Teachers observe students throughout the day in the classroom. These observations can be informal or formal. Teachers often use checklist, anecdotal notes, videos, interviews, written work or assessment, etc. In completing these observations, teachers can determine at which level the student is understanding the lessons. Using the information from observations, then allows teachers to make the necessary adaptations for the students in the classroom. These observations can also provide the foundation for strong relationships between teachers and students. When students have these relationships they feel safer and more comfortable in the classroom and are more willing and eager to learn.[2] Through observations teachers discover the most developmentally appropriate practices to implement in their classrooms. These discoveries encourage and promote healthier learning styles and positive classroom atmospheres.

Observations of teachers completed by other professionals[edit]

Within the education system, there are a set of standards put in place by government officials. Teachers are responsible for following these academic standards as a guideline for developmentally appropriate instruction. Within following those academic goals, teachers are also observed by administrators to ensure positive classroom environments. One of the tools that teachers could be graded with is called the nationally recognized CLASS tool. After using this tool "over 150 research studies prove that students in classrooms with high CLASS scores have better academic and social outcomes[3]" (Touchstone Training, LLC., 2018). The tool itself is known for encouraging positive classroom environments, regard for the students perspectives, behavior management skills, quality of feedback, and language modeling. The administrators rate each of the ten categories with the number scale of one to seven. One being the lowest score and seven being the highest score that the teacher may receive. It is through tools such as this one that administrators are able to hold their teachers to high standards and ensure the best educational practices for the students.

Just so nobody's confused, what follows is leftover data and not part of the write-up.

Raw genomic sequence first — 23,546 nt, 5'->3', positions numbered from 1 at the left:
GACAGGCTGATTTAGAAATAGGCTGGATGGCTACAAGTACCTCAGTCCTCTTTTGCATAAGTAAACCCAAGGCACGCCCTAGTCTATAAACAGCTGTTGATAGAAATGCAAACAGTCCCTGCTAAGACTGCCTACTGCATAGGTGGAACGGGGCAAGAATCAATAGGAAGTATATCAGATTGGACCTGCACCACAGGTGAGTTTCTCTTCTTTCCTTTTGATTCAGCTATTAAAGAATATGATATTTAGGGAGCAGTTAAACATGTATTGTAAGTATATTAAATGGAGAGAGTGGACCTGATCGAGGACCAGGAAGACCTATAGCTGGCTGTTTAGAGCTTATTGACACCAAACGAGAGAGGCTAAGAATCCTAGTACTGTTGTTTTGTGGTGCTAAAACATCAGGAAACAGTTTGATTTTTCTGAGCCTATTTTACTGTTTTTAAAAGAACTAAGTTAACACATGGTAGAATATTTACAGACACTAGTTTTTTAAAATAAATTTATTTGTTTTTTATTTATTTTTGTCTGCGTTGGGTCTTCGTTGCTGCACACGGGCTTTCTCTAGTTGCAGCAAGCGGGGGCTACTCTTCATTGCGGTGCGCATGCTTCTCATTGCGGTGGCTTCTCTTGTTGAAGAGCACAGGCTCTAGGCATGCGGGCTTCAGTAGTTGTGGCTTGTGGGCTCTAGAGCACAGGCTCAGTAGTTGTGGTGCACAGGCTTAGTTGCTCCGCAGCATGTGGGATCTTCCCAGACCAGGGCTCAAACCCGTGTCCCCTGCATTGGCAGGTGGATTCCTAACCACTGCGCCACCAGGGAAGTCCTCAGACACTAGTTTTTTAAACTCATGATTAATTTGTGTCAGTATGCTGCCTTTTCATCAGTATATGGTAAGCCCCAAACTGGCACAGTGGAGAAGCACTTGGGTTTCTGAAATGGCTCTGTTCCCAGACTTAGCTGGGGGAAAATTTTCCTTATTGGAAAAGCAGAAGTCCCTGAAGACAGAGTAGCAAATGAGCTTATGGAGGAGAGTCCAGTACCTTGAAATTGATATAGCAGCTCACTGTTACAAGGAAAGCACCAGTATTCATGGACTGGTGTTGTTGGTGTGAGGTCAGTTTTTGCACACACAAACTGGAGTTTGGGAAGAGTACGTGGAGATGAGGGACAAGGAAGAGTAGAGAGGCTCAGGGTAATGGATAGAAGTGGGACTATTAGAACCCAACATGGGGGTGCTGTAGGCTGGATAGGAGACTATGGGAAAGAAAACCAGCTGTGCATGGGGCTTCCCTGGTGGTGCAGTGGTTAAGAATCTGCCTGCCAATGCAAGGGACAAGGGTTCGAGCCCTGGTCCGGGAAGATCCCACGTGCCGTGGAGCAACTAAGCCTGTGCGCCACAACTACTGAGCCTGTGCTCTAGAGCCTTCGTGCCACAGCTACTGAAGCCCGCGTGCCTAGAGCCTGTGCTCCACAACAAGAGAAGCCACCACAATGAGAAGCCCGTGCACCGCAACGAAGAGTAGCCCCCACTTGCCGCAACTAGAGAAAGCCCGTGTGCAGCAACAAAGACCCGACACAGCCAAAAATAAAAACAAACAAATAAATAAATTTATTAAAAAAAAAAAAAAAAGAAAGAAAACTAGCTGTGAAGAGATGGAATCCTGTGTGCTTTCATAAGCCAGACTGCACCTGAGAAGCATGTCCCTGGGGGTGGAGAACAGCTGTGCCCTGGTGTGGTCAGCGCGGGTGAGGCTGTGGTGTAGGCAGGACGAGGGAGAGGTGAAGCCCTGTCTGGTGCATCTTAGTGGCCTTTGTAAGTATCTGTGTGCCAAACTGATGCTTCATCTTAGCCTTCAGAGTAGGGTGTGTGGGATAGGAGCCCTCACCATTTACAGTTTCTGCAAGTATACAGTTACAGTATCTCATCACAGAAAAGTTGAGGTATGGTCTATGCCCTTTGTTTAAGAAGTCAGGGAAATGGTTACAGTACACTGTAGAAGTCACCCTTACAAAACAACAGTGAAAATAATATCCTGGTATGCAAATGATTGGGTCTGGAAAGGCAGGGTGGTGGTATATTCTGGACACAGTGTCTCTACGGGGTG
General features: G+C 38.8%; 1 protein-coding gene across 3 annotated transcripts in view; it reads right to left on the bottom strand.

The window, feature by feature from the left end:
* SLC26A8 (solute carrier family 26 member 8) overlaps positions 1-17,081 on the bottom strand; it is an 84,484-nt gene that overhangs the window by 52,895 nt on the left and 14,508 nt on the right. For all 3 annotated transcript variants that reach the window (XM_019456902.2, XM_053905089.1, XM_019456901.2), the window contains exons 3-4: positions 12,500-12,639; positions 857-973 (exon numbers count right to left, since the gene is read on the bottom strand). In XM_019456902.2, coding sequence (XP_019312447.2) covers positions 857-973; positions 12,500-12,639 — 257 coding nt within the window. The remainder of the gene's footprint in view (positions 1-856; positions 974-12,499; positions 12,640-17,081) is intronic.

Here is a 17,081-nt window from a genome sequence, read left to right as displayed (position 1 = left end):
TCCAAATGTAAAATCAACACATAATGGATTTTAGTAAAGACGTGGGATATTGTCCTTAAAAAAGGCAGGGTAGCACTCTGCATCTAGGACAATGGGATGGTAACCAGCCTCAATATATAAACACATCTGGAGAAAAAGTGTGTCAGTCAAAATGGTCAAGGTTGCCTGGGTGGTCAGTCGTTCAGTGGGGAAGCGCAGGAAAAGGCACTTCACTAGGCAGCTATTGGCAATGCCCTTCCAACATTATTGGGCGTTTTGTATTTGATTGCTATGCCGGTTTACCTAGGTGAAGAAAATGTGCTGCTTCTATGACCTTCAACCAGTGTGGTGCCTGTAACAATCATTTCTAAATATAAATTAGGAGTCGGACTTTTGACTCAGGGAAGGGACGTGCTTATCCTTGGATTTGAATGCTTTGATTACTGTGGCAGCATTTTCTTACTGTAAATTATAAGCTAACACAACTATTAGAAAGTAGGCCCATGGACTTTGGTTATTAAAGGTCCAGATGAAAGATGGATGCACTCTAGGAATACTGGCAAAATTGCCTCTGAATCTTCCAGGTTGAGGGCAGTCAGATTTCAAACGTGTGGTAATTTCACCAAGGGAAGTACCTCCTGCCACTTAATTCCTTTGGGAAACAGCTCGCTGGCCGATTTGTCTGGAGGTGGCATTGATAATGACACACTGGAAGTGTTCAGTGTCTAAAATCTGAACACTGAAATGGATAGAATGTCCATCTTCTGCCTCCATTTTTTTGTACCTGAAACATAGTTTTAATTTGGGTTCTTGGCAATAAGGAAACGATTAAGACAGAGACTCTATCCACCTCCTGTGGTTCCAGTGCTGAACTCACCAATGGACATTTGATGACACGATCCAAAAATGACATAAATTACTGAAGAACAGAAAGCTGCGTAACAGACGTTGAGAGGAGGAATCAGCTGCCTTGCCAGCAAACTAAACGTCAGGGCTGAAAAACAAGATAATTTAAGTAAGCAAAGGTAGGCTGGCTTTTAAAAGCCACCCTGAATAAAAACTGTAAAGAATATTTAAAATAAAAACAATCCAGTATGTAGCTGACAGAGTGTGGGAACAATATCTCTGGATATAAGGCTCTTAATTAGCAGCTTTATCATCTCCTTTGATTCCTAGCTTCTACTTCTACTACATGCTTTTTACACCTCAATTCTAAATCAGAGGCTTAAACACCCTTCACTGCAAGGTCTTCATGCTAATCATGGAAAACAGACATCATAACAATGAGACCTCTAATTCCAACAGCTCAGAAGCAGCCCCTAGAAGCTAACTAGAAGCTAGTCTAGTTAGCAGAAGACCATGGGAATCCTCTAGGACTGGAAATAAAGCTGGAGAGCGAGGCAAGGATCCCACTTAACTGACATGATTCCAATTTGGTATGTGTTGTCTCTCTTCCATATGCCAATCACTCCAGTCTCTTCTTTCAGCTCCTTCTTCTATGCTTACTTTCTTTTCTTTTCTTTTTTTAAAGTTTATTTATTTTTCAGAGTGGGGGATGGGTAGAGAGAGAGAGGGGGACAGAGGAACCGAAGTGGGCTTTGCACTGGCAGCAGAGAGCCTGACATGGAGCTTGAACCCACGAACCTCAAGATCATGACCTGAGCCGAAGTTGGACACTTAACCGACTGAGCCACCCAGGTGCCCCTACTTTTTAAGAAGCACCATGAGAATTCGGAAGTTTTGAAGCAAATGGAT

In exploration[edit]

Western culture has used the term "discovery" in their histories to lay claims over lands and people as "discovery" through discovery doctrines and subtly emphasize the importance of "exploration" in the history of the world,[4][5][6][7] such as in the "Age of Discovery" and any frontierist endeavour even into space as the "New Frontier". In the course of this discovery has been used to describe the first incursions of peoples from one culture into the geographical and cultural environment of others. However, calling it discovery has been rejected by indigenous peoples from whose perspective, it was not a discovery but a first contact, and consider the term "discovery" to perpetuate colonialism, as for the discovery doctrine[8] and frontierist concepts like terra nullius.